BTW: I'm not obsessed with fighting the Cold War again. My hope is that we can put all that behind us and move on to more current problems. I just believe that misery and death on a large scale should be remembered so we don't make the same mistakes again.

Anonymous said...

Absolutely - I did not mean to say that it was all down to outer pressure, I'm just saying corrupt totalitarian states are that first and foremost. Also that the modern trade economy and banking and the less controlled but related system that forecame it starved and killed people as well, communism is a small blip in that historical context, and it is all related. And I'm not pointing fingers but rather saying it's not all in the ideology but in other things which is why I meant it seems unconstructive to discuss communism as it played out in the nano second of history it existed, as the -ism rather than in a historical and specific context. And it was not just directed at you. :)
As you can guess I'm a lefty, but looking back at history it's all the same to me, and I'm no marxist evangelist. Forces in poor countries on the brink use marxism as a opportunistic hoistingpole to revolt, more fortunate ones in the main power cluster play the same game but balance and adjust their stakes accordingly. Not so much about ideology but power struggles rooted in who trades with who, who owns what and so on.

Eddie Fitzgerald said...

Anon: How does corruption in the West compare with Mao killing 42 million people in The Great Leap Forward?

If I understand your point, it's that communism went through a violent period where it killed an awful lot of possibly innocent people, but it laid the groundwork for a more humane system which will in the long run save a lot more lives than it killed. Do I understand you correctly?

That doesn't make any sense. You're attempting to justify the mass killing of people today in the belief that it might (might!!?) benefit people in the future. What if it doesn't? What if the economists that claim socialism is inefficient were right? That's all those people dead for nothing.

I hate to say it but you and I (and I definitely include myself in this category) probably weren't properly educated. I know I wasn't. We tend to make snap judgements about issues we don't have the background to understand, and our idealism makes us easy to manipulate.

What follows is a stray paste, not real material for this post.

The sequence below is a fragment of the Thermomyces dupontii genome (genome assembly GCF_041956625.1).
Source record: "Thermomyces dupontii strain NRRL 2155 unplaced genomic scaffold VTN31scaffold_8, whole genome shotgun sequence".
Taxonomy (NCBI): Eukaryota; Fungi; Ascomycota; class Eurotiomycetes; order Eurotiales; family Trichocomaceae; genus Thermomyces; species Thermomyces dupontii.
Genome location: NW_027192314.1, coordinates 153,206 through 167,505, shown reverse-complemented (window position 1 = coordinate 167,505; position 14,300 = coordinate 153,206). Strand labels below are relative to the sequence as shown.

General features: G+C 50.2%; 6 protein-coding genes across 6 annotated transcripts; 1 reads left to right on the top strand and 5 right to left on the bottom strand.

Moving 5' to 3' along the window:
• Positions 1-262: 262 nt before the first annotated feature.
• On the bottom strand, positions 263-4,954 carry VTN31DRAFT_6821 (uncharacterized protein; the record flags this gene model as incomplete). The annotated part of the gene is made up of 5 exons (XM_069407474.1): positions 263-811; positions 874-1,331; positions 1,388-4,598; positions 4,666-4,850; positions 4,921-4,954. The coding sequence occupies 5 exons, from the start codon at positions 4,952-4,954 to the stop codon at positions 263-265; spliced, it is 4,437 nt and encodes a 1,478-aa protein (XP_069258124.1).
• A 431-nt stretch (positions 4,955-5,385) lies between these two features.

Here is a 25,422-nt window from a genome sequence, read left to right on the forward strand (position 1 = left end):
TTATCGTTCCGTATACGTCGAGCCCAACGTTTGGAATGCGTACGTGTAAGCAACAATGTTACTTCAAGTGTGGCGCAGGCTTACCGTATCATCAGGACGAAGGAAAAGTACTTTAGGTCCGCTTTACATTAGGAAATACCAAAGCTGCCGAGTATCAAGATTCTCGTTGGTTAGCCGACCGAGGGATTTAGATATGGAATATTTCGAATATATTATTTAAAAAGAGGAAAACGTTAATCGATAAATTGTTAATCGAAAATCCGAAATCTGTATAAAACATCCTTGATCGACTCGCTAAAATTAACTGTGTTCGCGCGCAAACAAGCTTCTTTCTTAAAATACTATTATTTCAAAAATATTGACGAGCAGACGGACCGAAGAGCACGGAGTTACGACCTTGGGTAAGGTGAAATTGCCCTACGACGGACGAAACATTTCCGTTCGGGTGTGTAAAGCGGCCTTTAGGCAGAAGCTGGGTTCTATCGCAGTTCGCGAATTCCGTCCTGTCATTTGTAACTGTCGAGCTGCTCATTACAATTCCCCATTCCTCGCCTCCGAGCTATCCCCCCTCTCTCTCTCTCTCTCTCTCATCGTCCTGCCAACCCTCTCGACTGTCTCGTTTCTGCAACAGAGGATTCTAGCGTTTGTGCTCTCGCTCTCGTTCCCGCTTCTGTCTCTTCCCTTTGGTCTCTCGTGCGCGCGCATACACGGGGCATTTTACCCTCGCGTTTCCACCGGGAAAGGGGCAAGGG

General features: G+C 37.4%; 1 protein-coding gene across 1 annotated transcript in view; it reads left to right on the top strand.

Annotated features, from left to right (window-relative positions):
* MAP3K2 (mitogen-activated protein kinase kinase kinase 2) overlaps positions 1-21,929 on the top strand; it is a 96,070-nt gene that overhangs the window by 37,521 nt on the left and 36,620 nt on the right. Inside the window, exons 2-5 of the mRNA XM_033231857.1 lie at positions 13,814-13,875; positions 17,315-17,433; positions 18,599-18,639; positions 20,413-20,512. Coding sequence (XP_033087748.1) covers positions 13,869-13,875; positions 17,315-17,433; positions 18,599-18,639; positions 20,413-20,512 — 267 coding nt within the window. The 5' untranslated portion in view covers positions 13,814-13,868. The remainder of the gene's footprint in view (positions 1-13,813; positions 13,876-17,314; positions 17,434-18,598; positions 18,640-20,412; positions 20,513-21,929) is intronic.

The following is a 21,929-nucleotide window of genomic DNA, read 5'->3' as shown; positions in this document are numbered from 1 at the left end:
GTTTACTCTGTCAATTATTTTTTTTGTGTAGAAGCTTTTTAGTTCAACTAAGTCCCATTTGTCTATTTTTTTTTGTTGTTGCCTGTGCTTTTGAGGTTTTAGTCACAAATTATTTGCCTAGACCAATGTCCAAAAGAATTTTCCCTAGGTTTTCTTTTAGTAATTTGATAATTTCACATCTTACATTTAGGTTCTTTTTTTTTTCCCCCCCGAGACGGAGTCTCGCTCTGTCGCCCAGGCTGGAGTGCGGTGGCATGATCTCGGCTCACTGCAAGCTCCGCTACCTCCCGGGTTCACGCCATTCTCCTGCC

I'm not saying that people like us should stay out of politics, just that we should avoid extremes where people tend to get hurt. We should ally ourselves only with people who attempt to persuade with debate rather than guns.

And in the meantime...self-educate.

Eddie Fitzgerald said...

Ivan: Sorry, I forgot to answer your comment. I don't have time to look up your links right now, but check back in a couple of of days, and remind me if i forget again.

Eddie Fitzgerald said...

Ivan: I used the links and I can see that I misunderstood what you were saying. With my new understanding I would say that your mesage is that Allende sucked, but Cuba is ruled by a congress of people who look nice in a photograph, and therefore that country must be in good hands.

I think you put too much emphasis on how people look in photographs. Besides, is this a true congress? If there's not a free press, and only people who are okayed by the communists can run for office, can this legislative body claim to represent the people?

Anonymous said...

Sorry Eddie, a bit late but just thought I'd respond now that I read it; no! You misunderstood. That was not at all what I meant. I mean that the general discourse, and terminology especially in America, bunches together communism (an ism, ideology that also can mean more than one thing) with the few goverments employing some form of it in the past, in the same way some might do with Islam (Islam is not just the cultural tradition associated with it). And hence shooting it down in full, and disqualifying it as an _idea_ - Communism = massmurder.
When capitalism has been known to kill people as well, especially in the past - and it should all be looked at in an historical context - that was what I mean with that.

Also I would not hold that stance for the simple reason that I dont believe in full fledged marxist communism.
And I agree, I dont think I know it all, I was just saying in a general sense, that I can vouch for more, that the ruling terminology is a bit skewed, and deliberately so.

Eddie Fitzgerald said...

Anon: You're not a Marxist, but I'm guessing that you believe communism has a kind of admirable moral intention, even if they haven't made the system work yet. You seem to believe that if they keep trying they might someday get it right. Well, I guess anything's possible, but likely is that?

Dictatorship of the proletarian party is at the heart of Marxist Leninist theory. The party controls what you read, what news you hear, what opinions you can have...well, it's a long list. If you say something they don't like they can put you into a forced labor camp, or even shoot you. Where's the admirable good intention in any of that?

It's true that Marx believed that the state would someday wither away, but he was very vague about how that would come about, and he didn't seem to put much thought or passion into it. He just had an innocent faith that the leaders of the strongest, most centralized police states in history would someday realize they weren't needed, and hand the government over to the people. Honestly, how likely is that?

You're no doubt thinking of thinking of people like Gorbachov (spelled right?}, or the present leaders of China, who I admit are not as bad as Stalin or Mao. These are people who abandoned communism in favor of some less repressive system, but why settle for less repressive? And what about all the people who died or were made were made miserable by the old system? Marx had it all wrong. Governments should create the conditions that will improve the lives of people now living.

As to how the word communism should be interpreted...I try to avoid conversations about the meaning of words. It just gets in the way of real conversation.

Eddie Fitzgerald said...

Anon: Thanks for the interesting link! It feels right.